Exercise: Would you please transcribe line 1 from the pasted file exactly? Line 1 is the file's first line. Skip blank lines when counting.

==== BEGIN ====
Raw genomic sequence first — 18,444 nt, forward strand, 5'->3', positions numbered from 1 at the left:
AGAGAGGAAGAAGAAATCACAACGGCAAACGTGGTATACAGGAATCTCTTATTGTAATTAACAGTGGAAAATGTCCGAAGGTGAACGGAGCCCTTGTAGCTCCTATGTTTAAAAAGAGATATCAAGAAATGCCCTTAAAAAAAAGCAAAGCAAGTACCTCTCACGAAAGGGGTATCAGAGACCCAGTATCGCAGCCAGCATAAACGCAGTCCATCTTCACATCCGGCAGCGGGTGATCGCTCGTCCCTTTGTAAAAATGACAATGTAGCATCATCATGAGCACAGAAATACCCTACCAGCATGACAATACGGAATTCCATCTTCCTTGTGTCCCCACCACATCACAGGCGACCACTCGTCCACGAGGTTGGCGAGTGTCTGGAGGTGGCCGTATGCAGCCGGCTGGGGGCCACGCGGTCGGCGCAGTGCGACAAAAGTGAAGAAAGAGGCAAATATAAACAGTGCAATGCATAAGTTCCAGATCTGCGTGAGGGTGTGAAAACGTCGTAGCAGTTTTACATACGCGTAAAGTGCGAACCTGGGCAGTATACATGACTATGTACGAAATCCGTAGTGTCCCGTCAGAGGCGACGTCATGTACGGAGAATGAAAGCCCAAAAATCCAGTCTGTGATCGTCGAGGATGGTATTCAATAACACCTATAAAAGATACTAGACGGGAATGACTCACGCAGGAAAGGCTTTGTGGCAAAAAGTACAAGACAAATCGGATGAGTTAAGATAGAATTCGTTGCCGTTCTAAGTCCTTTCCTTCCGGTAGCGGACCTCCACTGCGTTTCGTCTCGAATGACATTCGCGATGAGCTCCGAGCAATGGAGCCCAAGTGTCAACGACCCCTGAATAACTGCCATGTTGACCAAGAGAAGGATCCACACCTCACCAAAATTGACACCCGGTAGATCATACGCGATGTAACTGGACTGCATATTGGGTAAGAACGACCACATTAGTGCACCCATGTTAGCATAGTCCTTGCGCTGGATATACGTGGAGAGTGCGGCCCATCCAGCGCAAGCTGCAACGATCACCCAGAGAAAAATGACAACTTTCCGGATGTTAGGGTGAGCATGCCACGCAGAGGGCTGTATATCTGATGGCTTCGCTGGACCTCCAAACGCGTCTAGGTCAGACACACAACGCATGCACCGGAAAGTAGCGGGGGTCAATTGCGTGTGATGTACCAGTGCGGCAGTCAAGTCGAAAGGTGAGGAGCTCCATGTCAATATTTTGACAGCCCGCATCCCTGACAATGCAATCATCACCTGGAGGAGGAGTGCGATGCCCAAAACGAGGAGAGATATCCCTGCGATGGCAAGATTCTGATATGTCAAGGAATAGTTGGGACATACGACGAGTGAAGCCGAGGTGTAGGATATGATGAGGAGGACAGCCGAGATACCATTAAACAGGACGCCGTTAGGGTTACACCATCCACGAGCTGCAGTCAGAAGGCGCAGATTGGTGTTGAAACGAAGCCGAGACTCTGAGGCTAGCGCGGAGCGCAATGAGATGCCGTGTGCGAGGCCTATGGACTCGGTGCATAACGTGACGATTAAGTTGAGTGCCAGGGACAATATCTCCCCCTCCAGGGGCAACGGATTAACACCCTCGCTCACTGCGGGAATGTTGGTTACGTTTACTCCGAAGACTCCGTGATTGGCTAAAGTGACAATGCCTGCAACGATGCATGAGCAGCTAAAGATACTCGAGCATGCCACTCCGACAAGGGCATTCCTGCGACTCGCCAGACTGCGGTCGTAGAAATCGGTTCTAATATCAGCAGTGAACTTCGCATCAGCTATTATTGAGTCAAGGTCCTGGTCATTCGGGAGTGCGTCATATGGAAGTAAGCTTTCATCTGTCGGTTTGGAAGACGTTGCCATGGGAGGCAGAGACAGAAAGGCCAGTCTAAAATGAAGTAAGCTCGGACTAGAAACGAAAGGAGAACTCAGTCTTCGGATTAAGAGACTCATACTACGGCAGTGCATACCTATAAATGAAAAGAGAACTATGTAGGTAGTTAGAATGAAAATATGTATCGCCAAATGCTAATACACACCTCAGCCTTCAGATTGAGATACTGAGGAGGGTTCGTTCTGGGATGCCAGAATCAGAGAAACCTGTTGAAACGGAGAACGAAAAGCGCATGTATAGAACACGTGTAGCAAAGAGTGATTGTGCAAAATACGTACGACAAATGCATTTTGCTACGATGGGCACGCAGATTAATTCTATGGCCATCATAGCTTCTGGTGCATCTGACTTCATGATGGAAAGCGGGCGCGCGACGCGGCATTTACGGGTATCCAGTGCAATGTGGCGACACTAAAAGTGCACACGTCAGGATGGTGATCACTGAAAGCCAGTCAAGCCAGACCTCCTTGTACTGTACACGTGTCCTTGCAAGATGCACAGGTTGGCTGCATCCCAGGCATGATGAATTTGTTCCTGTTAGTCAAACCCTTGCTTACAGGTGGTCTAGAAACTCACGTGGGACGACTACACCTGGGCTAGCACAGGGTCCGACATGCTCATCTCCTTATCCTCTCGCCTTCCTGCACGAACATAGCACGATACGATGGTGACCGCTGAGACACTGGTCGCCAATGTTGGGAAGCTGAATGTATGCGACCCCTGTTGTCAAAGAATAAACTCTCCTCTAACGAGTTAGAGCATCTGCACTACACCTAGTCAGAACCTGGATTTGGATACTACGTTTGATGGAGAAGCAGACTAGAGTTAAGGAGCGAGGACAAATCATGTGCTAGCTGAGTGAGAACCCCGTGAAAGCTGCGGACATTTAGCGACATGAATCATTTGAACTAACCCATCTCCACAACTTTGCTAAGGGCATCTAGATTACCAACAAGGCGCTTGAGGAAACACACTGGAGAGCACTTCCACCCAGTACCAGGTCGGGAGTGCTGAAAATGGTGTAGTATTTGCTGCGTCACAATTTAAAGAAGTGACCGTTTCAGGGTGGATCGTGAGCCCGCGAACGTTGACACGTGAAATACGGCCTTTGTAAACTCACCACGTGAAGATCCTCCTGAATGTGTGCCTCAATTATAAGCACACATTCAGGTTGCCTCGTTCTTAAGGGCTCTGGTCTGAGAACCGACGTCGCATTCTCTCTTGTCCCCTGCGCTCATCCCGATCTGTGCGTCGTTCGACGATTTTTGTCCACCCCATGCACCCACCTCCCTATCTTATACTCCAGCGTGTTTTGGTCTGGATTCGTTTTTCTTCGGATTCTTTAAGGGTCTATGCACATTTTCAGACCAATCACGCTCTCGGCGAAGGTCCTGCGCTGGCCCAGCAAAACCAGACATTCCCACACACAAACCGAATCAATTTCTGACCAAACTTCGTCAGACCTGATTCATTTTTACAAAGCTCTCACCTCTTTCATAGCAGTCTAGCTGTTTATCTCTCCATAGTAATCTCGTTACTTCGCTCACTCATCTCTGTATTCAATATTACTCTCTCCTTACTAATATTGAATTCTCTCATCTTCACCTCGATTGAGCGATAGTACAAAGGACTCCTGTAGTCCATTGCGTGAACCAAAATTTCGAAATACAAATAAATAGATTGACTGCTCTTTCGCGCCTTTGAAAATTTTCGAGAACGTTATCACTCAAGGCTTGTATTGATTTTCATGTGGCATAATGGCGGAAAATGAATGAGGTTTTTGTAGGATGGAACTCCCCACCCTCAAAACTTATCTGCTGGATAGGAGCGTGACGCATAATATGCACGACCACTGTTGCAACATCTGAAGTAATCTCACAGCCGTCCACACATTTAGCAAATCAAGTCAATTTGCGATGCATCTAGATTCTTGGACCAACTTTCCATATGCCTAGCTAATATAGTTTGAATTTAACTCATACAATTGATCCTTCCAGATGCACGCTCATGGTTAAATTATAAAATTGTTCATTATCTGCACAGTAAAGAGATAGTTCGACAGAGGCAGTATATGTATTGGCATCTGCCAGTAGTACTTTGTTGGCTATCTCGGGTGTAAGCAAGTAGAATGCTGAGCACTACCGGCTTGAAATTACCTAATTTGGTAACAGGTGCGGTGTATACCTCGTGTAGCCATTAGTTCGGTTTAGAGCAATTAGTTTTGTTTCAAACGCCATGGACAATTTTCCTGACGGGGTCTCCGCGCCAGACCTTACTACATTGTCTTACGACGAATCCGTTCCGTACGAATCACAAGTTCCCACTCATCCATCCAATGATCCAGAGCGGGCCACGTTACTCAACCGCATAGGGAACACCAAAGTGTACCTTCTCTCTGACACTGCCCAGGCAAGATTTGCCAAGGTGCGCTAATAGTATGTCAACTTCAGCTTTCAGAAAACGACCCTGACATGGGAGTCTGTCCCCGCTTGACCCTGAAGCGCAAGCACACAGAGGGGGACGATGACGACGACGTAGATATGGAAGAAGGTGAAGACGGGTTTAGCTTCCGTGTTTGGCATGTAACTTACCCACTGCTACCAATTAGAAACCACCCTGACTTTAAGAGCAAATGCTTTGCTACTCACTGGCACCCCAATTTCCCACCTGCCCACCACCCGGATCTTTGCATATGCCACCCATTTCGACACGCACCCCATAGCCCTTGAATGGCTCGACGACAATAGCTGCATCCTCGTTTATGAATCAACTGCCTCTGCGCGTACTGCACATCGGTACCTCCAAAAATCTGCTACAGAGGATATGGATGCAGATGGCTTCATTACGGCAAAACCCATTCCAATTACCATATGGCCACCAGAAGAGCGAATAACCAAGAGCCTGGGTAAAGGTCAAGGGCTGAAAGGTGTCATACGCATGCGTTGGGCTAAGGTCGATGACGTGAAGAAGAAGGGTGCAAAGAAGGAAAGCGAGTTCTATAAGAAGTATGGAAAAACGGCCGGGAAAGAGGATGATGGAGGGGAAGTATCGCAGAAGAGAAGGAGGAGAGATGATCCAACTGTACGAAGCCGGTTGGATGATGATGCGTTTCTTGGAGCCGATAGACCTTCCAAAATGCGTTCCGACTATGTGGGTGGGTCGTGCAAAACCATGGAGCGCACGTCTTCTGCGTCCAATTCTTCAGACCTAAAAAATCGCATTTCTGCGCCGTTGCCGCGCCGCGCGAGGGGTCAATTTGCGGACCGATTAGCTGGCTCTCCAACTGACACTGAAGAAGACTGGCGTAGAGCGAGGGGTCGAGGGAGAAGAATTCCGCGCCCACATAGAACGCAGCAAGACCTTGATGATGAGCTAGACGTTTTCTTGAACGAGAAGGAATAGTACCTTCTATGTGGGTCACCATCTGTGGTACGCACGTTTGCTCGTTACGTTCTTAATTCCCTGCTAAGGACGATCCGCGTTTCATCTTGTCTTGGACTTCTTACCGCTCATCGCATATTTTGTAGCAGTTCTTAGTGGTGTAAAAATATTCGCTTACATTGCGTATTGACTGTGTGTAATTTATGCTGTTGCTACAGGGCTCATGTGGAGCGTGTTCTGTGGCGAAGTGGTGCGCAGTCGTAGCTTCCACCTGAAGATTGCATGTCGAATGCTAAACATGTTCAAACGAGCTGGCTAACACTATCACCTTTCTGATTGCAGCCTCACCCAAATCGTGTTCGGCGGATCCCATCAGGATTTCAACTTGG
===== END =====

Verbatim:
Raw genomic sequence first — 18,444 nt, forward strand, 5'->3', positions numbered from 1 at the left: